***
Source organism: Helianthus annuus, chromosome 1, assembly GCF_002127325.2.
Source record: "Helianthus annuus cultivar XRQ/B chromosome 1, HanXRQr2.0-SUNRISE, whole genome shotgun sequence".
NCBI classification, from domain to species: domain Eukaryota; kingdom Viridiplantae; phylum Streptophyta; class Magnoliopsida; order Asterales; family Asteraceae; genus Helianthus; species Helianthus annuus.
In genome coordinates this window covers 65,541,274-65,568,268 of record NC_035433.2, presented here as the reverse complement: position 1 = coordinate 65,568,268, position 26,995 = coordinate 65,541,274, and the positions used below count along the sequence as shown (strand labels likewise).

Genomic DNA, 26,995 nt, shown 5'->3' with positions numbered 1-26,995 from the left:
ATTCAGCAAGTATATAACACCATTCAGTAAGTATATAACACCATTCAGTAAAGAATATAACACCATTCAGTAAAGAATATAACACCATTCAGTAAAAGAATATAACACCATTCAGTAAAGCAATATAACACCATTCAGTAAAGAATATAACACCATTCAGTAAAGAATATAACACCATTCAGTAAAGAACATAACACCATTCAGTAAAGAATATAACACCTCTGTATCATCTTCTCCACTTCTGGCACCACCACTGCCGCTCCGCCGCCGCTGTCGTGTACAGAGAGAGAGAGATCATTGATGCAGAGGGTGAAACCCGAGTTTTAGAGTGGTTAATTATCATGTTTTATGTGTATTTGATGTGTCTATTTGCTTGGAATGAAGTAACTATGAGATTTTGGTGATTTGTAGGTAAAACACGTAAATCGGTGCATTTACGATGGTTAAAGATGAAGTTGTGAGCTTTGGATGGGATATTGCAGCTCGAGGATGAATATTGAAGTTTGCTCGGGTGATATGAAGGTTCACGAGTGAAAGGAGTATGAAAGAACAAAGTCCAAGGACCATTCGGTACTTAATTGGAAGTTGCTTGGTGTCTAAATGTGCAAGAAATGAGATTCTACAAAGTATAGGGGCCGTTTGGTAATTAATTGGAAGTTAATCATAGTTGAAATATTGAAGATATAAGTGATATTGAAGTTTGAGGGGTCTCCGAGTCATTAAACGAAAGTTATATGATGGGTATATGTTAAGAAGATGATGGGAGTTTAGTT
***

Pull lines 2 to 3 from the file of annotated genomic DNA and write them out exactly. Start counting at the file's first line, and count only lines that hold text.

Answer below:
Source record: "Helianthus annuus cultivar XRQ/B chromosome 1, HanXRQr2.0-SUNRISE, whole genome shotgun sequence".
NCBI classification, from domain to species: domain Eukaryota; kingdom Viridiplantae; phylum Streptophyta; class Magnoliopsida; order Asterales; family Asteraceae; genus Helianthus; species Helianthus annuus.